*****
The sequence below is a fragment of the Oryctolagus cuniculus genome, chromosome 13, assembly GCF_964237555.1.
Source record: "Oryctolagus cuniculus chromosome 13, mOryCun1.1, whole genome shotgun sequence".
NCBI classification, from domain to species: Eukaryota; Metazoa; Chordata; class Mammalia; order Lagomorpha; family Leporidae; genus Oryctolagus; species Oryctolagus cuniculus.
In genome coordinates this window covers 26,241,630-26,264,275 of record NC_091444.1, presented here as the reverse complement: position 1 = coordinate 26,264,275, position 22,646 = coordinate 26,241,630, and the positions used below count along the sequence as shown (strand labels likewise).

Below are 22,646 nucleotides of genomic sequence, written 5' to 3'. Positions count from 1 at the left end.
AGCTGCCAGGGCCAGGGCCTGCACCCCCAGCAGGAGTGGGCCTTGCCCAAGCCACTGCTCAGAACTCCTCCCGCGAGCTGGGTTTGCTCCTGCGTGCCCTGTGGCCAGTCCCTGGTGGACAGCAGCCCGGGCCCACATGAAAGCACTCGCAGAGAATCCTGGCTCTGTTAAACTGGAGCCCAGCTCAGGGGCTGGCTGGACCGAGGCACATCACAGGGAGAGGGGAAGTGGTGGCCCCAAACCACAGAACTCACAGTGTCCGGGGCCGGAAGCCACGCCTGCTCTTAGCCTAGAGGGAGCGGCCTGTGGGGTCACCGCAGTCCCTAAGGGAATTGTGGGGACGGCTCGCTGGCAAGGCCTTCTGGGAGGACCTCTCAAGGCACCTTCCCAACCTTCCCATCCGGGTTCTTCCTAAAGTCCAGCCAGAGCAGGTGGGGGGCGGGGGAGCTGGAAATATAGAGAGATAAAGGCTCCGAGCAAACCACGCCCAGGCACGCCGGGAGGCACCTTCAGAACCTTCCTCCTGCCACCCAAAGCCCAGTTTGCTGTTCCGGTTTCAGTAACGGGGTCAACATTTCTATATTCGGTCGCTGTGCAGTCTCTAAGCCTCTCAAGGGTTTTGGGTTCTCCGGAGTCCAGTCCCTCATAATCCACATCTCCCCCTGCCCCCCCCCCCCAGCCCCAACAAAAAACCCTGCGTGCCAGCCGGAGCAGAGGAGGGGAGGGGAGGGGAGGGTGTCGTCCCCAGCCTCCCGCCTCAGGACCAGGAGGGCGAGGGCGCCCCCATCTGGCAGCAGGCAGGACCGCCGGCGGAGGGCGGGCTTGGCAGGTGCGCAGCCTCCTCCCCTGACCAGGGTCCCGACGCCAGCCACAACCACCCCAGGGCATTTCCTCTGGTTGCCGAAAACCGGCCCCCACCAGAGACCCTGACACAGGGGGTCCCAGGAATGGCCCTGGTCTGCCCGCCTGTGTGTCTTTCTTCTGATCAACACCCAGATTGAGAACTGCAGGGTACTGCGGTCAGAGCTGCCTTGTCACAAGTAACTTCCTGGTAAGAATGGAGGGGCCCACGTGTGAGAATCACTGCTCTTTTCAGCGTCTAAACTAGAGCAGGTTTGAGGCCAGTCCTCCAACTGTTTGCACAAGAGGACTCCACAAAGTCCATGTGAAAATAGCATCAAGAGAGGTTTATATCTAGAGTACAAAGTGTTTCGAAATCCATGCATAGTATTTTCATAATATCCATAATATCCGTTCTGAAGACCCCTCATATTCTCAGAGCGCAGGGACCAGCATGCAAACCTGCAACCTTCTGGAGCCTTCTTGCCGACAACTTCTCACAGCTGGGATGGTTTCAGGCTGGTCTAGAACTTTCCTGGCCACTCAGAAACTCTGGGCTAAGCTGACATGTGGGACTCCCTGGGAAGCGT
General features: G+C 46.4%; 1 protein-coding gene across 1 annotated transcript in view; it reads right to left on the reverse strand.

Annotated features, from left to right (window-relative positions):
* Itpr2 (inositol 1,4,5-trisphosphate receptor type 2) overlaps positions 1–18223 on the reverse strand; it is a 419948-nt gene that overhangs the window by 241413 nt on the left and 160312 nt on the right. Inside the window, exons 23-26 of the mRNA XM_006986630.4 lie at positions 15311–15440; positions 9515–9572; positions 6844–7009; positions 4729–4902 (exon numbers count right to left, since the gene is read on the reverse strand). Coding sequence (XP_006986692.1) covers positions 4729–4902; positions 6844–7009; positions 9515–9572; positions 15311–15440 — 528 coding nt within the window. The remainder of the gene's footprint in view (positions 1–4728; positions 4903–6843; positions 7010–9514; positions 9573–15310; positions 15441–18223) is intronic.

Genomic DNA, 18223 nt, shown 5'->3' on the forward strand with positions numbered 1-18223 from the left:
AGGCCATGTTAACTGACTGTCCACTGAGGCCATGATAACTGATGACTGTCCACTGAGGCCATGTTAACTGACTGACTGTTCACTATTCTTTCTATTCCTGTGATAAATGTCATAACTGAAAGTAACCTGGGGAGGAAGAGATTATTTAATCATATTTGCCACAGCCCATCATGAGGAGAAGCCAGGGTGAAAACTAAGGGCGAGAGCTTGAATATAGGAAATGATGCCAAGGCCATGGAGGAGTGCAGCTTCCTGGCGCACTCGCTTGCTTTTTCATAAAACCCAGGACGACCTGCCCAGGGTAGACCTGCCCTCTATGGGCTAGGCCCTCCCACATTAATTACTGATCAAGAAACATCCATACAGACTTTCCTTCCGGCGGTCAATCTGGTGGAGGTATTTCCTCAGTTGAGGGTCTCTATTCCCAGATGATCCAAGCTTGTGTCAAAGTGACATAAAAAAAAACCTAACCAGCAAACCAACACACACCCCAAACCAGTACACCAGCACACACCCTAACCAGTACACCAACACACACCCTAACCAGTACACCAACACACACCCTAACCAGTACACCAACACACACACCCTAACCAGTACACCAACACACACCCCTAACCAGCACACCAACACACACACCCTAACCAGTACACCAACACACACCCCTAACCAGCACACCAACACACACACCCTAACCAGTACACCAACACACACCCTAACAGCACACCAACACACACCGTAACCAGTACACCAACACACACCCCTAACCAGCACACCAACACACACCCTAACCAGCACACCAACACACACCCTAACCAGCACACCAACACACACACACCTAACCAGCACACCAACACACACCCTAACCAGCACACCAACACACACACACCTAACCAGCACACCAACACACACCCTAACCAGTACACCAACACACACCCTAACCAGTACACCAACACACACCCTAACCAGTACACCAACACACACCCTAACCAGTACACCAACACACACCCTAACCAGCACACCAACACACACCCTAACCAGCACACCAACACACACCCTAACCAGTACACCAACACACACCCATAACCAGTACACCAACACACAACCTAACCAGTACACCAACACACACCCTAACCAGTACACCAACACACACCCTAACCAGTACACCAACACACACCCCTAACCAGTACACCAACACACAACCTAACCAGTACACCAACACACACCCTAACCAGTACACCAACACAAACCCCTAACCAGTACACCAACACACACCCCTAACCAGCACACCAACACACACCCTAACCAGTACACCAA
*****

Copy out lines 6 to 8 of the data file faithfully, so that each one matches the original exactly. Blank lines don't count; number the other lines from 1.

AGCTGCCAGGGCCAGGGCCTGCACCCCCAGCAGGAGTGGGCCTTGCCCAAGCCACTGCTCAGAACTCCTCCCGCGAGCTGGGTTTGCTCCTGCGTGCCCTGTGGCCAGTCCCTGGTGGACAGCAGCCCGGGCCCACATGAAAGCACTCGCAGAGAATCCTGGCTCTGTTAAACTGGAGCCCAGCTCAGGGGCTGGCTGGACCGAGGCACATCACAGGGAGAGGGGAAGTGGTGGCCCCAAACCACAGAACTCACAGTGTCCGGGGCCGGAAGCCACGCCTGCTCTTAGCCTAGAGGGAGCGGCCTGTGGGGTCACCGCAGTCCCTAAGGGAATTGTGGGGACGGCTCGCTGGCAAGGCCTTCTGGGAGGACCTCTCAAGGCACCTTCCCAACCTTCCCATCCGGGTTCTTCCTAAAGTCCAGCCAGAGCAGGTGGGGGGCGGGGGAGCTGGAAATATAGAGAGATAAAGGCTCCGAGCAAACCACGCCCAGGCACGCCGGGAGGCACCTTCAGAACCTTCCTCCTGCCACCCAAAGCCCAGTTTGCTGTTCCGGTTTCAGTAACGGGGTCAACATTTCTATATTCGGTCGCTGTGCAGTCTCTAAGCCTCTCAAGGGTTTTGGGTTCTCCGGAGTCCAGTCCCTCATAATCCACATCTCCCCCTGCCCCCCCCCCCCAGCCCCAACAAAAAACCCTGCGTGCCAGCCGGAGCAGAGGAGGGGAGGGGAGGGGAGGGTGTCGTCCCCAGCCTCCCGCCTCAGGACCAGGAGGGCGAGGGCGCCCCCATCTGGCAGCAGGCAGGACCGCCGGCGGAGGGCGGGCTTGGCAGGTGCGCAGCCTCCTCCCCTGACCAGGGTCCCGACGCCAGCCACAACCACCCCAGGGCATTTCCTCTGGTTGCCGAAAACCGGCCCCCACCAGAGACCCTGACACAGGGGGTCCCAGGAATGGCCCTGGTCTGCCCGCCTGTGTGTCTTTCTTCTGATCAACACCCAGATTGAGAACTGCAGGGTACTGCGGTCAGAGCTGCCTTGTCACAAGTAACTTCCTGGTAAGAATGGAGGGGCCCACGTGTGAGAATCACTGCTCTTTTCAGCGTCTAAACTAGAGCAGGTTTGAGGCCAGTCCTCCAACTGTTTGCACAAGAGGACTCCACAAAGTCCATGTGAAAATAGCATCAAGAGAGGTTTATATCTAGAGTACAAAGTGTTTCGAAATCCATGCATAGTATTTTCATAATATCCATAATATCCGTTCTGAAGACCCCTCATATTCTCAGAGCGCAGGGACCAGCATGCAAACCTGCAACCTTCTGGAGCCTTCTTGCCGACAACTTCTCACAGCTGGGATGGTTTCAGGCTGGTCTAGAACTTTCCTGGCCACTCAGAAACTCTGGGCTAAGCTGACATGTGGGACTCCCTGGGAAGCGT
General features: G+C 46.4%; 1 protein-coding gene across 1 annotated transcript in view; it reads right to left on the reverse strand.

Annotated features, from left to right (window-relative positions):